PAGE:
A History of the County of Lancaster: Volume 7. Originally published by Victoria County History, London, 1912.
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Holouth, 1326; Holuith, 1329; Holough, 1375.
This township is entirely separated from the main part of the parish by Forton in Cockerham, and about 60 acres of its southern edge lie in the latter parish. The area is 358½ acres, (fn. 1) and may be said to consist of a hill reaching about 100 ft. above sea level and sloping away to the boundary on all sides. In 1901 the population numbered twenty-five only. There is no considerable residence within it. A minor road from Cockersand eastward to join the north road from Preston to Lancaster crosses the south-west corner, as does also the Kendal Canal.
The base of Buck's Cross remains, and the site of another ancient cross is known. (fn. 2)
HOLLETH seems to have belonged to Forton. (fn. 3) There was never any manor, but Holleth is named in 1345 among the Rigmaiden properties. (fn. 4) It descended with Wedacre, (fn. 5) and so came to the Gerards and Hamiltons, lords of Wyresdale. At the sale in 1853 it was purchased by Mr. Richard Cardwell Gardner of Liverpool, who died in 1882. (fn. 6)
The canons of Leicester had right of common in Holleth in the parish of Garstang, but released it to Thomas de Rigmaiden in consideration of an annual rent of 20s. (fn. 7)
The Cawson family occur in the 17th century. (fn. 8)
About a fourth part of this township, in the southeast, lies within Garstang parish; the remainder is in Cockerham, where an account of the whole will be given.
Cayballes, 1328; Caboos, 1550.
This township has an area of 1,388 acres, (fn. 9) and a population of 171 according to the Census of 1901. From the Wyre on the east the surface rises till about 100 ft. above the ordnance datum is attained and then falls away to the west. The hamlet of Patten Arms lies in the north-west corner. Two roads go through it from Garstang northwards, one to Lancaster, the other to Cockerham. The railway from Preston to Lancaster crosses the north-east corner, and the canal between the same places winds along near the western side.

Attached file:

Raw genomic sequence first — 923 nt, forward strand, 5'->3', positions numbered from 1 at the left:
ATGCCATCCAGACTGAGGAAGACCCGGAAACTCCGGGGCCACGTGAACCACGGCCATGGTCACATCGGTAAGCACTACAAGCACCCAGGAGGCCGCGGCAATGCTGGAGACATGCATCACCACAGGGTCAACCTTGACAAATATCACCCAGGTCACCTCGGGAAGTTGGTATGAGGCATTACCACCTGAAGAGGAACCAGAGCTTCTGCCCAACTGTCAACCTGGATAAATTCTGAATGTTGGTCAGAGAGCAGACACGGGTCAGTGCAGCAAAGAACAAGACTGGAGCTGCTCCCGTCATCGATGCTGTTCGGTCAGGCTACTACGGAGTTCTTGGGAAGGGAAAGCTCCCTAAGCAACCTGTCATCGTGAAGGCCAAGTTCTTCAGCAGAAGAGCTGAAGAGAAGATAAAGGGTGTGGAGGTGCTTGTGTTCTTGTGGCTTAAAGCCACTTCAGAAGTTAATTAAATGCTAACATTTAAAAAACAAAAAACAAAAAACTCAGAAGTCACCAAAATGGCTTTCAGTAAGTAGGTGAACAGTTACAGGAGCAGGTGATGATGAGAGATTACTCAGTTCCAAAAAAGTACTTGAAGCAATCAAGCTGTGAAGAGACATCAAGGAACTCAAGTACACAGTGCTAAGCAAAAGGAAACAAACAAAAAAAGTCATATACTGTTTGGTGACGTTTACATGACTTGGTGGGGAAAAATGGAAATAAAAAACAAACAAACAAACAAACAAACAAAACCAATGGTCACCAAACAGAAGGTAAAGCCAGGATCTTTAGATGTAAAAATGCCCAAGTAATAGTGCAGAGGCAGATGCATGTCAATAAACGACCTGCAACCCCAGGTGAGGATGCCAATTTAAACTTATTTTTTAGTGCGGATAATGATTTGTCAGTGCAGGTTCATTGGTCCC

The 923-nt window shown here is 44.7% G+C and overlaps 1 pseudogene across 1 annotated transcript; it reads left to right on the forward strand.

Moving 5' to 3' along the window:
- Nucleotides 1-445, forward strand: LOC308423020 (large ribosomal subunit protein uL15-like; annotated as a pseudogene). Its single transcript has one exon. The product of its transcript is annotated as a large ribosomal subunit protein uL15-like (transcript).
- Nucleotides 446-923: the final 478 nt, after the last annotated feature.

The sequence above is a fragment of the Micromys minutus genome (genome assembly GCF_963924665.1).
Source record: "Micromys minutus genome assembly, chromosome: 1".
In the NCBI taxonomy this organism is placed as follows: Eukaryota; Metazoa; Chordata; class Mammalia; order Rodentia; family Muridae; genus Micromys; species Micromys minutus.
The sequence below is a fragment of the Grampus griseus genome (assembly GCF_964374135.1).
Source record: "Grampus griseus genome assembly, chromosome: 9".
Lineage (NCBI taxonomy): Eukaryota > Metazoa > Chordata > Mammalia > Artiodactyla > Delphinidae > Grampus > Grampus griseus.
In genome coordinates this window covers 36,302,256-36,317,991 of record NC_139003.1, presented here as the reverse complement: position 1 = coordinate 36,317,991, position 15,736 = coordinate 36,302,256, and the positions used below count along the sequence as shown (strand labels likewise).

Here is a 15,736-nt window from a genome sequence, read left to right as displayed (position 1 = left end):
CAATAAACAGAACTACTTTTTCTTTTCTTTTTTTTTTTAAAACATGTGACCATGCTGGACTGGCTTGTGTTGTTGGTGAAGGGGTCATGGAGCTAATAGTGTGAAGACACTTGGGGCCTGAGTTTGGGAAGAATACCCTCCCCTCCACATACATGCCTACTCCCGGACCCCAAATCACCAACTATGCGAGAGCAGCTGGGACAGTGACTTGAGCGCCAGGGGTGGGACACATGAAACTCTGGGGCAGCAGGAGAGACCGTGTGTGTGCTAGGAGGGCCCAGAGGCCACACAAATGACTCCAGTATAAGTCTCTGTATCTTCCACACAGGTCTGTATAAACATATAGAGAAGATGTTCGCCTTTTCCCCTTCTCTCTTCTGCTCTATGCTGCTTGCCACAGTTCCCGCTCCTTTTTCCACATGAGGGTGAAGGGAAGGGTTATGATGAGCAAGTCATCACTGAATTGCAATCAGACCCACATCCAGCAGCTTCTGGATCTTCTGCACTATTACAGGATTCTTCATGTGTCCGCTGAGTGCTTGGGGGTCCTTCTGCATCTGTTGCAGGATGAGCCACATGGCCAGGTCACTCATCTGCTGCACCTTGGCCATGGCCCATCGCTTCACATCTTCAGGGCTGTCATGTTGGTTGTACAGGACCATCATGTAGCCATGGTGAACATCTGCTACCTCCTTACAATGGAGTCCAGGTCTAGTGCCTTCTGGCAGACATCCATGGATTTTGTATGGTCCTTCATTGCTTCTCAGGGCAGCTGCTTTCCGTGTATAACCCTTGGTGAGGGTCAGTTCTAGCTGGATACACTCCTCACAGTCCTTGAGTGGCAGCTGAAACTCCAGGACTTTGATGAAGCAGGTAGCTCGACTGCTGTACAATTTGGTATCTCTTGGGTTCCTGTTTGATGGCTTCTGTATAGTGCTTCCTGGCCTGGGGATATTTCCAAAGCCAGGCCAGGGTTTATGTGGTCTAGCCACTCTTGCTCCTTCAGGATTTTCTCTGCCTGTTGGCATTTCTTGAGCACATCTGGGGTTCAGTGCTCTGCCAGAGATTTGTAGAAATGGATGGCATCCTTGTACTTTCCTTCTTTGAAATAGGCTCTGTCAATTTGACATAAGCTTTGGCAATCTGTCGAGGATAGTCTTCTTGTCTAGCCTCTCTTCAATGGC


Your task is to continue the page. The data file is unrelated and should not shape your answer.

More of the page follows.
Carr Holme in Cabus was added to Garstang in 1887; at the same time a detached part of Barnacre with Bonds was added to Cabus. (fn. 10)
The soil is a heavy loam with clay subsoil. The land is almost entirely in pasture. About 1880 there was a tile manufactory worked by Mrs. Ormrod.
The pedestal of an ancient cross remains near cross roads on the north-west boundary. (fn. 11)
There was never any separate manor of CABUS, but the courts for the lordship of Nether Wyresdale were formerly held here at Goberthwaite. (fn. 12) This place is named in a grant by William son of Swain to his son Henry the Clerk. (fn. 13) Cabus occurs in an agreement made in 1340 between Dame Christiana de Lindsay and the abbey of Leicester. (fn. 14) It descended with Nether Wyresdale (fn. 15) and was purchased in 1853 by Peter Ormrod. It is now owned by Captain Peter Ormrod.